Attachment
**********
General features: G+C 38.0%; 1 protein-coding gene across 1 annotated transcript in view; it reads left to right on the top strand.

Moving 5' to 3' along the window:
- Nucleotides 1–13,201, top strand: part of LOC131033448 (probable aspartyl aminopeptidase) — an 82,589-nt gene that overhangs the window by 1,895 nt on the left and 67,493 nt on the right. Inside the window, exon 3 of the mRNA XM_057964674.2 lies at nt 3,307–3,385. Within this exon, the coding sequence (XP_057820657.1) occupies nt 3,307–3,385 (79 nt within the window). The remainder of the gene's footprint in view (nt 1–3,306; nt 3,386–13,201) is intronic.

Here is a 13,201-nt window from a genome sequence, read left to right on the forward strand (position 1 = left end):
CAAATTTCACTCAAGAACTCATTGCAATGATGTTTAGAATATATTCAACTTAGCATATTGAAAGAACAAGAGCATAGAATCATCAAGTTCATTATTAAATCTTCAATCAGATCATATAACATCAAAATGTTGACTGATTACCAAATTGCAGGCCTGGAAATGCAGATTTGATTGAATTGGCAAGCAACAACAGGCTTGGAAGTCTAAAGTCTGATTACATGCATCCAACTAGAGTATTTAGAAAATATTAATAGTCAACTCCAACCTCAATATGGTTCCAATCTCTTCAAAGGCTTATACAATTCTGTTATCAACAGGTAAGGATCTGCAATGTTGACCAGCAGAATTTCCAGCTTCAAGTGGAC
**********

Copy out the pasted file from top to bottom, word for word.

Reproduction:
General features: G+C 38.0%; 1 protein-coding gene across 1 annotated transcript in view; it reads left to right on the top strand.

Moving 5' to 3' along the window:
- Nucleotides 1–13,201, top strand: part of LOC131033448 (probable aspartyl aminopeptidase) — an 82,589-nt gene that overhangs the window by 1,895 nt on the left and 67,493 nt on the right. Inside the window, exon 3 of the mRNA XM_057964674.2 lies at nt 3,307–3,385. Within this exon, the coding sequence (XP_057820657.1) occupies nt 3,307–3,385 (79 nt within the window). The remainder of the gene's footprint in view (nt 1–3,306; nt 3,386–13,201) is intronic.

Here is a 13,201-nt window from a genome sequence, read left to right on the forward strand (position 1 = left end):
CAAATTTCACTCAAGAACTCATTGCAATGATGTTTAGAATATATTCAACTTAGCATATTGAAAGAACAAGAGCATAGAATCATCAAGTTCATTATTAAATCTTCAATCAGATCATATAACATCAAAATGTTGACTGATTACCAAATTGCAGGCCTGGAAATGCAGATTTGATTGAATTGGCAAGCAACAACAGGCTTGGAAGTCTAAAGTCTGATTACATGCATCCAACTAGAGTATTTAGAAAATATTAATAGTCAACTCCAACCTCAATATGGTTCCAATCTCTTCAAAGGCTTATACAATTCTGTTATCAACAGGTAAGGATCTGCAATGTTGACCAGCAGAATTTCCAGCTTCAAGTGGAC